In ancient India, the medical care was provided only by doctors and physicians. Though Sushruta, the father of medicine had mentioned about nursing while describing few essential qualities of nurses, there has been no mention about female nurses in India till the Mughal period. Nursing in India started and developed only after the invasion by the British. The first nursing training school was sanctioned by the British government during 1854 in Madras in the lying-in hospitals.
Advancements in recent times
In the past, the nursing profession was an occupation for Hindu windows and/or deserted women as a self-supporting measure. Women from the Christian community undertaking the nursing profession were more in number than the women from the other communities, since, as a profession, nursing did not have a proper status in the eyes of society.
After the establishment of the INC (Indian Nurses Council), most of the states in India established their State Nursing Councils (SNC). The SNCs were responsible for maintaining the standard and uniformity in nursing.
The development of various committees such as Bhore Committee (1943), Shetty Committee (1954), Mudaliar Committee (1959-61), Kartar Singh Committee (1973), Srivastava Committee (1974), High Power Committee (1987) alongside five year plans have brought about a transition in the status of nursing and midwifery. The recommendations made were in relation to staffing in hospital nursing service, public health settings, and schools/colleges, working and living conditions, infrastructure and equipment, regulations, and intensification of training programmes to meet the staff shortage.
The roles of nurses are evolving and changing. Nurses can perform health assessment, actively support patients and families in all settings, create innovative models of care, and enhance work processes to raise quality, lower cost and improve access for our society. Nurses can undertake research to find evidence to support new nursing interventions. Nurses can contribute towards strengthening systems to work efficiently in interdisciplinary teams. They can effectively participate, and influence policies related to nursing at local, state and national levels.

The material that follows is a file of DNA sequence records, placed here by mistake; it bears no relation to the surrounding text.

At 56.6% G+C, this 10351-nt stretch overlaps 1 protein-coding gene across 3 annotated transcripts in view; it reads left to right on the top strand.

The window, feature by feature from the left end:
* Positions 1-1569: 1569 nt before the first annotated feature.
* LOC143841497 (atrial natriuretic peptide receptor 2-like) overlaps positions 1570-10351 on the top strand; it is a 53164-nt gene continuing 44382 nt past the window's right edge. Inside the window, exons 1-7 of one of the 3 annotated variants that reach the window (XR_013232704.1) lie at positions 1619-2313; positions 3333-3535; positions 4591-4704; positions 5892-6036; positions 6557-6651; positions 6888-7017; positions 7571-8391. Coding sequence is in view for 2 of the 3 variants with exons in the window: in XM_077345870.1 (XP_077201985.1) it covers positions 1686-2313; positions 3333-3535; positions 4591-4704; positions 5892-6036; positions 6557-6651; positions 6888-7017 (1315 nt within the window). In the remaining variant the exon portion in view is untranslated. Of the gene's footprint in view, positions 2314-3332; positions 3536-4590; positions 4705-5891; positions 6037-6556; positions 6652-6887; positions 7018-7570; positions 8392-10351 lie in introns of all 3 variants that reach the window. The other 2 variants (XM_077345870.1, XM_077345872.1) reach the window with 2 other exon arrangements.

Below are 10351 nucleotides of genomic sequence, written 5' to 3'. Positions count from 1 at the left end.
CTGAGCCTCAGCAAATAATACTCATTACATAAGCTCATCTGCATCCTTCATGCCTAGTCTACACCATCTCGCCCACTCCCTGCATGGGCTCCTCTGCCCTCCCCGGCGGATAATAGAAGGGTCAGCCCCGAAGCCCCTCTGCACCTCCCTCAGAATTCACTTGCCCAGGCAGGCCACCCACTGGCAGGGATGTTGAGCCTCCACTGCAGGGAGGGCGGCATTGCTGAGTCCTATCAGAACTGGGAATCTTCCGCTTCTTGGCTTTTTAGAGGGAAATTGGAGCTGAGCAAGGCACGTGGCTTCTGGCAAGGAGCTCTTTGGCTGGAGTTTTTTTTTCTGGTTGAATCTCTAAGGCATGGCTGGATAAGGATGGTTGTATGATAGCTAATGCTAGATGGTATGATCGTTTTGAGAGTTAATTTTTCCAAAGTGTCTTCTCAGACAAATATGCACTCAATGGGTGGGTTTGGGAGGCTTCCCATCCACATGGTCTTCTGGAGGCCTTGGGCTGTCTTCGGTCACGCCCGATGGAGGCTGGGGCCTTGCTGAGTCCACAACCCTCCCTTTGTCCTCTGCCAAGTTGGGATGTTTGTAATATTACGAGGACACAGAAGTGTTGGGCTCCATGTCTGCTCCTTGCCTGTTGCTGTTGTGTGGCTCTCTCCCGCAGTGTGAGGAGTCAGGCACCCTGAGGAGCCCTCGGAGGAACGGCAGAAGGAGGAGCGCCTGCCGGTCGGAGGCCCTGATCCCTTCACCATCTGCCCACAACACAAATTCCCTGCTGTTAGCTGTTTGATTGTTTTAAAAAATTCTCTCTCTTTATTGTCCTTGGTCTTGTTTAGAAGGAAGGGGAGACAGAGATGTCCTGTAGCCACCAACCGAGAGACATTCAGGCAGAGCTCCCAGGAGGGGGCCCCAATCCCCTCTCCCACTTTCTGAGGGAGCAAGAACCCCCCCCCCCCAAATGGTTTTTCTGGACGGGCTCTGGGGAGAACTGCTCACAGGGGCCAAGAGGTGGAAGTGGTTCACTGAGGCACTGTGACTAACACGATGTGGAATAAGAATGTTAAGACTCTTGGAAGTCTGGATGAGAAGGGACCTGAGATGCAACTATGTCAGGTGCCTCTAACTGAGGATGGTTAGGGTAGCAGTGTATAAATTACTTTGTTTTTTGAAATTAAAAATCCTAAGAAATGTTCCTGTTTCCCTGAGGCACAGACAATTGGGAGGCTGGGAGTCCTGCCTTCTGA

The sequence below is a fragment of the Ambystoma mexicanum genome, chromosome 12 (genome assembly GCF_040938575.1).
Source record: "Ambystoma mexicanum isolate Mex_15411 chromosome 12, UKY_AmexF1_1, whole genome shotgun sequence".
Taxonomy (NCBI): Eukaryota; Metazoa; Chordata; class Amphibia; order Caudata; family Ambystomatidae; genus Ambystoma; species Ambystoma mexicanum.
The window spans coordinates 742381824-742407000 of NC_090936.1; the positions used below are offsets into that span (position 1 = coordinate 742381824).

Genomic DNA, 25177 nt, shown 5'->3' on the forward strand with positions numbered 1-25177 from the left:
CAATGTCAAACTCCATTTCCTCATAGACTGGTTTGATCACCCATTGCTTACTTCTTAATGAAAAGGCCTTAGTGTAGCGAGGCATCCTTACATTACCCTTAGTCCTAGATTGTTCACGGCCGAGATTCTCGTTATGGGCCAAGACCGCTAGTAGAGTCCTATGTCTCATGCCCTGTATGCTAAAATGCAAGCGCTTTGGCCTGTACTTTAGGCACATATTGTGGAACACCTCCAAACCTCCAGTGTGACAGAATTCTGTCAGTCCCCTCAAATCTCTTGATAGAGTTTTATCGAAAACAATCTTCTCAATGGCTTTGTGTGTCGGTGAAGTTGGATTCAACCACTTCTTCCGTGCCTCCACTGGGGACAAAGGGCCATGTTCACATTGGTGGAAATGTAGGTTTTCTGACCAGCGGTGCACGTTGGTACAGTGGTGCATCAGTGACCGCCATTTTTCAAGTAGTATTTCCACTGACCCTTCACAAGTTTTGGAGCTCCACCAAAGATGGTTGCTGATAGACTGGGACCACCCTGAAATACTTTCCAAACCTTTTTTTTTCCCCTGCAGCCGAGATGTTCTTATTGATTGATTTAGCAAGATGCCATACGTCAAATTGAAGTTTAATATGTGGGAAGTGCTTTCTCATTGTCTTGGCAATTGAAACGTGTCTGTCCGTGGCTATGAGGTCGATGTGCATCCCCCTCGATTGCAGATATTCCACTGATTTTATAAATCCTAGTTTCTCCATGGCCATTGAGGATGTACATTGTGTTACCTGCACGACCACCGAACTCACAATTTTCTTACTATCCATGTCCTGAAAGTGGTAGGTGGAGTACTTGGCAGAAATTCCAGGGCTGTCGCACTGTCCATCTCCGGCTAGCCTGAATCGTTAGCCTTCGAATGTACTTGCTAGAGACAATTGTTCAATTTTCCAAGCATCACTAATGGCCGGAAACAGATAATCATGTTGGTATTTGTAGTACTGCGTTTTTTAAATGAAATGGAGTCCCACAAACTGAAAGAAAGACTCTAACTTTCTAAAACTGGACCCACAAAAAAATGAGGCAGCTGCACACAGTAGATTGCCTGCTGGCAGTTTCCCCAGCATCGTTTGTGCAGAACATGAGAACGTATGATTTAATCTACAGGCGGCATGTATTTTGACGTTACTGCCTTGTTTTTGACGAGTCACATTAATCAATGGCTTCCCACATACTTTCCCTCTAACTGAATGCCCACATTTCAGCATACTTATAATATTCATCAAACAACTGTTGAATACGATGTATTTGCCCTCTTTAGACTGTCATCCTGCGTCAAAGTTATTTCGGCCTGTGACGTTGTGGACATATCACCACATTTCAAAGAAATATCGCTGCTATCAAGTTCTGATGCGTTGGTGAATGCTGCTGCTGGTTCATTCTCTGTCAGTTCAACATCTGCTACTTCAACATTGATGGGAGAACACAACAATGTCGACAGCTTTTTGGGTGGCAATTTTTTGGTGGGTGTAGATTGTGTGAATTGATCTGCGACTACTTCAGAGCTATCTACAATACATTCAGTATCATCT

However, the nursing and midwifery profession is not honoured as an autonomous body in spite of the fact that they are fully developed, qualitatively and quantitatively. The services rendered by them to ailing patients do not receive proper recognition from other health professionals in the medical field and even by society at large. They are not accepted as leaders or administrators in their own fields without assigning any justifiable reason for such lack of recognition for the nursing profession.
In the years to come, many changes are expected even in the National Health Policy regarding funding, education, specialization, creation of a permanent nursing cadre, better salary structure etc. With respect to women’s empowerment, the nurses are already empowered, and they only need the freedom to use their powers. There is a great need for the society to recognize the rights and responsibilities of nurses and midwives and therefore they should insist on having only qualified nurses wherever they get admitted for medical treatment.
It is necessary that management of government and public sector hospitals should think on the lines of administrators of corporate hospitals and improve working and image of health services, including efficient patient care rendered in the public hospitals.